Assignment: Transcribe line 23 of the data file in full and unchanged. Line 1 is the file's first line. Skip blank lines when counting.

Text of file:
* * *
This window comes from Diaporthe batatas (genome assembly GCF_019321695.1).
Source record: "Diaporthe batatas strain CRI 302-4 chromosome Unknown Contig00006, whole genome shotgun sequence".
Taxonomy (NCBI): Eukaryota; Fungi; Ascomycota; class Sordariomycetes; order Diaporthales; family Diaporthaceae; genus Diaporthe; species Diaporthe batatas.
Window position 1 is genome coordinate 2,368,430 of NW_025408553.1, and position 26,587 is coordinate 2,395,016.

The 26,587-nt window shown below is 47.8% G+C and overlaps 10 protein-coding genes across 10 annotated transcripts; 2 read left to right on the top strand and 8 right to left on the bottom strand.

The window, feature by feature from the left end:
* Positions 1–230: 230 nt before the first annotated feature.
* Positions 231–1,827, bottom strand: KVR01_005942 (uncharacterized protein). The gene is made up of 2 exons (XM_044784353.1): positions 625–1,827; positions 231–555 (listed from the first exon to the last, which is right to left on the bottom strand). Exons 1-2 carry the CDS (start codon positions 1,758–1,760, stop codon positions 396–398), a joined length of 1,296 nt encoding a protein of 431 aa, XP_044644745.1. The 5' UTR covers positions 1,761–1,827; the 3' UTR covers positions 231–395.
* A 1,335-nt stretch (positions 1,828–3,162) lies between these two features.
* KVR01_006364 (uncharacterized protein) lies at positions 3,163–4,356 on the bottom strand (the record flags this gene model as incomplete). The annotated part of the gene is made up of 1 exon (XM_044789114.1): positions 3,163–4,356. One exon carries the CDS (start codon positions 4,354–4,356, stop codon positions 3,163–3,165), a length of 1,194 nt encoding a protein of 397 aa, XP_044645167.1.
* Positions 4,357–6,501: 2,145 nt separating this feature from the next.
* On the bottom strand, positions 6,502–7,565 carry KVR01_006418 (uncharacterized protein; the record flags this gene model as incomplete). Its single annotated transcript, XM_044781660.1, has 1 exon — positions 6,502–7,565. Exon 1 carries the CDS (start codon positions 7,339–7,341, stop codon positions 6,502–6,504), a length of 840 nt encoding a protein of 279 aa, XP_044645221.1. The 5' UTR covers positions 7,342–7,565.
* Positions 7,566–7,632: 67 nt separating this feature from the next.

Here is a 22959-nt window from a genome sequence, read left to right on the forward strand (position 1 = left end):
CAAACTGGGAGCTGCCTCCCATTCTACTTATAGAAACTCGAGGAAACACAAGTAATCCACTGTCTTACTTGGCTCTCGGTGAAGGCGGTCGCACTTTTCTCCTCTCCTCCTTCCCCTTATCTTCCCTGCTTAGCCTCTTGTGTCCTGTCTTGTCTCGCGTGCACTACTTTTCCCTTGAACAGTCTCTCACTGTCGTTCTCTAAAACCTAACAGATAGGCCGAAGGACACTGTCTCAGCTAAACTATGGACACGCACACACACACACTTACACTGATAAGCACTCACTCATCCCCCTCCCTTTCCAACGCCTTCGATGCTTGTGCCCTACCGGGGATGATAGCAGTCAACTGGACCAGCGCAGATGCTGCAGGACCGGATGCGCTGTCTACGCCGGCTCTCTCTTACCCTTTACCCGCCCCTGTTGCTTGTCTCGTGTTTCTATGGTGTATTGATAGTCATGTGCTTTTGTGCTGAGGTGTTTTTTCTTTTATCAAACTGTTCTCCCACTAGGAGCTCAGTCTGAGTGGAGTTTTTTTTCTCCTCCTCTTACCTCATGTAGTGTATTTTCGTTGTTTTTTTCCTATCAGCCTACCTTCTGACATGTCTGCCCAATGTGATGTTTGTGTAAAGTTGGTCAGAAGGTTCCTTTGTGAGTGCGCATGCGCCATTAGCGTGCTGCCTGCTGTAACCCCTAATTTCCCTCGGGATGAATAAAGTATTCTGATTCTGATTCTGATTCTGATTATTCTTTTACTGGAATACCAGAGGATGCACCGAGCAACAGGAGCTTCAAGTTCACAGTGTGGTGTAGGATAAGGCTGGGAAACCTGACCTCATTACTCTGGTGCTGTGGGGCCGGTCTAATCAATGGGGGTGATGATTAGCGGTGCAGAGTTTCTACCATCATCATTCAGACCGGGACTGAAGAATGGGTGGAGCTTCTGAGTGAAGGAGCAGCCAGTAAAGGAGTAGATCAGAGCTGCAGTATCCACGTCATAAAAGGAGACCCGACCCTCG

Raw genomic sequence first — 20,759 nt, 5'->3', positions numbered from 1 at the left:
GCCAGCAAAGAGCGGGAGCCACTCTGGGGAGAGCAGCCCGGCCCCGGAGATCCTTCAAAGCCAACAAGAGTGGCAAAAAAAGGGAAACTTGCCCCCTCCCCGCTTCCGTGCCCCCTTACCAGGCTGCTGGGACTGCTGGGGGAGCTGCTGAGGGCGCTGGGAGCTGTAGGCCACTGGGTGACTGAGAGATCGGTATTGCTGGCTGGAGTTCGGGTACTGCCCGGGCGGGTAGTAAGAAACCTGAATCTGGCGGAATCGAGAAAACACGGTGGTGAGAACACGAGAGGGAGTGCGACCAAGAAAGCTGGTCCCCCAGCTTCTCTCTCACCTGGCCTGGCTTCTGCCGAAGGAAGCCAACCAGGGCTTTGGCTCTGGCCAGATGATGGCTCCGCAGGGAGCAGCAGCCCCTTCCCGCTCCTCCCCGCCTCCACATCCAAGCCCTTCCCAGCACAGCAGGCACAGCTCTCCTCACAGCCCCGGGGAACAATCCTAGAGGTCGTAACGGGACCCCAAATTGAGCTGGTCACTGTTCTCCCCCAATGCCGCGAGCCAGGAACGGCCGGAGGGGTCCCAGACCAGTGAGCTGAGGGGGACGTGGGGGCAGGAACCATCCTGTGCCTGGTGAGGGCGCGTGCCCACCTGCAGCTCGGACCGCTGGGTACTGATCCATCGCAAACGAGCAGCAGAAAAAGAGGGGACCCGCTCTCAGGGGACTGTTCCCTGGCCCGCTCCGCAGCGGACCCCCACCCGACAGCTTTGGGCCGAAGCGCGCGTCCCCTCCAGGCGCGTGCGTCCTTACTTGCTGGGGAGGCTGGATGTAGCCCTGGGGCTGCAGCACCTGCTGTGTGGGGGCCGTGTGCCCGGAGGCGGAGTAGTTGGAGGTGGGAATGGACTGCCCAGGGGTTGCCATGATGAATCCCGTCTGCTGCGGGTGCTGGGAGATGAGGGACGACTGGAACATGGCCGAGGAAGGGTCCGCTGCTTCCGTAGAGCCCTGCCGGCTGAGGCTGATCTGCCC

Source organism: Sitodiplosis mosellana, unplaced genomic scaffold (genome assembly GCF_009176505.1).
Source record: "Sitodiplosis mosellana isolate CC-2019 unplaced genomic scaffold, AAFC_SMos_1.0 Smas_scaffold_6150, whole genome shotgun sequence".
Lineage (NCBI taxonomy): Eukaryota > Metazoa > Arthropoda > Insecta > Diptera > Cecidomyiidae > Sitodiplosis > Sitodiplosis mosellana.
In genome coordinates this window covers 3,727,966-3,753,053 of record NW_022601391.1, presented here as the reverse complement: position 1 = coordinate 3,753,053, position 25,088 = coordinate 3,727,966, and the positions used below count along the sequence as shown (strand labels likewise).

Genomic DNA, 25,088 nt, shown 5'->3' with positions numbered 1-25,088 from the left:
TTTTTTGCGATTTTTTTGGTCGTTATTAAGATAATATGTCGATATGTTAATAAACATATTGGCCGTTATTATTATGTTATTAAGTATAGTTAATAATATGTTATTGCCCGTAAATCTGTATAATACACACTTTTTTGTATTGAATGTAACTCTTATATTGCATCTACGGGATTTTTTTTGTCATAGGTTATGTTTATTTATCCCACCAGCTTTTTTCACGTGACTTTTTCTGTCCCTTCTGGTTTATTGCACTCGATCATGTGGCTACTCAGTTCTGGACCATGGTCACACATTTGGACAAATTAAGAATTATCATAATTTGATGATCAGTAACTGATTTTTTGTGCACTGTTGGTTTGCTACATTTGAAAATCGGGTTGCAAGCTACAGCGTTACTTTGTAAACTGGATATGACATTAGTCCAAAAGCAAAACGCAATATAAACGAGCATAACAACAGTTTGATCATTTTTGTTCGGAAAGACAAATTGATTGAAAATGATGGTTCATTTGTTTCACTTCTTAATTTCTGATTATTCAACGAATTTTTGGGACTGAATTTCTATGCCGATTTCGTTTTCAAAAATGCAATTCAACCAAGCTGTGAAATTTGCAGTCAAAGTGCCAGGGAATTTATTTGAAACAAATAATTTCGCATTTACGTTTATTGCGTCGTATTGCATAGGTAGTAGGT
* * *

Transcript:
TTTTTTGCGATTTTTTTGGTCGTTATTAAGATAATATGTCGATATGTTAATAAACATATTGGCCGTTATTATTATGTTATTAAGTATAGTTAATAATATGTTATTGCCCGTAAATCTGTATAATACACACTTTTTTGTATTGAATGTAACTCTTATATTGCATCTACGGGATTTTTTTTGTCATAGGTTATGTTTATTTATCCCACCAGCTTTTTTCACGTGACTTTTTCTGTCCCTTCTGGTTTATTGCACTCGATCATGTGGCTACTCAGTTCTGGACCATGGTCACACATTTGGACAAATTAAGAATTATCATAATTTGATGATCAGTAACTGATTTTTTGTGCACTGTTGGTTTGCTACATTTGAAAATCGGGTTGCAAGCTACAGCGTTACTTTGTAAACTGGATATGACATTAGTCCAAAAGCAAAACGCAATATAAACGAGCATAACAACAGTTTGATCATTTTTGTTCGGAAAGACAAATTGATTGAAAATGATGGTTCATTTGTTTCACTTCTTAATTTCTGATTATTCAACGAATTTTTGGGACTGAATTTCTATGCCGATTTCGTTTTCAAAAATGCAATTCAACCAAGCTGTGAAATTTGCAGTCAAAGTGCCAGGGAATTTATTTGAAACAAATAATTTCGCATTTACGTTTATTGCGTCGTATTGCATAGGTAGTAGGT